As you may or may not know, last years attempt at regulating the access to crop circles via the ill-fated Crop Circle Access Pass (CCAP) was an absolute disaster. Criticisms ranged from the extortionate price of the passes to the fact that most farmers were happy for Paul Jacobs to stand by the gate to get a couple of quid to enter the field. To re-address this the CCAP dropped its prices, however, things still aren’t wearing too well with the crop circle enthusiasts. The fact that passes are already on sale, and only one formation has currently (ahem) appeared in Wiltshire, point to the ludicrous nature of the scheme. Also, the website claims that the formations that have appeared (all well outside Wiltshire) are inaccessible, which isn’t strictly true.
At some point, one hopes, that the penny will drop for Ms Klinkenburgh and the CCAP team that crop circles (by their alleged paranormal nature) are fleeting things that don’t really fit well into a commercialised business package. The fact remains that many circle makers have taken their craft outside of Wiltshire deliberately, to make a point to the researchers and money-makers who on one hand constantly berate those who make crop circles yet require their artistic handiwork to make their money. Whether this informal boycott remains once the tour season kicks-in will remain to be seen. If I had a conference or tour in the current climate (especially if a tour of the circles was part of the package) I would be very worried if the circles will appear this year. Of course, last year, money was alleged to have changed hands in return for some circles to appear just at the right time (and boy were they second-rate). So for the crop circle money makers, to quote Rob Irving, it must be “squeaky bum time”.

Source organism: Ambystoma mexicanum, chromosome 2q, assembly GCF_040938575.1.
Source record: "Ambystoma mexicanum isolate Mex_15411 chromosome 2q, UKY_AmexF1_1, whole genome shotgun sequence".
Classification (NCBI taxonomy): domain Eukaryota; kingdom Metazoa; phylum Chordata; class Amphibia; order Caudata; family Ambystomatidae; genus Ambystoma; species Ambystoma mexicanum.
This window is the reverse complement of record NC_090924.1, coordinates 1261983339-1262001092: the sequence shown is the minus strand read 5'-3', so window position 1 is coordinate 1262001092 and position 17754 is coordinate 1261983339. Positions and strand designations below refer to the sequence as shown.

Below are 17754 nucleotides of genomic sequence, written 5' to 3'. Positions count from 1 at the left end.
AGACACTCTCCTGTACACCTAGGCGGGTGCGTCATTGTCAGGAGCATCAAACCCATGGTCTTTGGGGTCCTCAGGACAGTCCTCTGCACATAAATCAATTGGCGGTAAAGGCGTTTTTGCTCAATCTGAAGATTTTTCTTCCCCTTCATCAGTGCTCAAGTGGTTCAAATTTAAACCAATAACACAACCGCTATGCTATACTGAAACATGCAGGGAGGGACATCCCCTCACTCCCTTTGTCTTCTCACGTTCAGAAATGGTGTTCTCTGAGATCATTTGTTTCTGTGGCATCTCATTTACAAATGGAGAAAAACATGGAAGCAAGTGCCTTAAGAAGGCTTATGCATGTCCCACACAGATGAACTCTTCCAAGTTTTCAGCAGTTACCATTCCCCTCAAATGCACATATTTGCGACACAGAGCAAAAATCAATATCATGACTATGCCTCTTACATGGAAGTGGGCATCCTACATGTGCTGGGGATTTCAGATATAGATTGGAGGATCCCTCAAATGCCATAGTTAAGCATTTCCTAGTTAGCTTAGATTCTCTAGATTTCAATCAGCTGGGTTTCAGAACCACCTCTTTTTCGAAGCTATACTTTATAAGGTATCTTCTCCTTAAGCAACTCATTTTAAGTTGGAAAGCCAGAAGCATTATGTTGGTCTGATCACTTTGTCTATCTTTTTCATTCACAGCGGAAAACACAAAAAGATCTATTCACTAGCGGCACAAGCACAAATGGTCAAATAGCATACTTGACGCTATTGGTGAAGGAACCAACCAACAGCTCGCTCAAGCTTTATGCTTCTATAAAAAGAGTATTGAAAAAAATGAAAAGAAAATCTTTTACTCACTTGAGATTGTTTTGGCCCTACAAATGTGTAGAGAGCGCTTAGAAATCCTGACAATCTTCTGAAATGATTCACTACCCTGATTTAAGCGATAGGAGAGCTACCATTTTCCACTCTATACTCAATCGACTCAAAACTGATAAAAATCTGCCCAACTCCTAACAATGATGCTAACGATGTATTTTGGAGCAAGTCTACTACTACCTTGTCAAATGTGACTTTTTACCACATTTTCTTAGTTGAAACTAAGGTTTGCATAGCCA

Paul Jacbos will be running a similar access scheme to last year, which not only is more affordable in real terms, but is more in the spirit of the crop circles. More details can be found here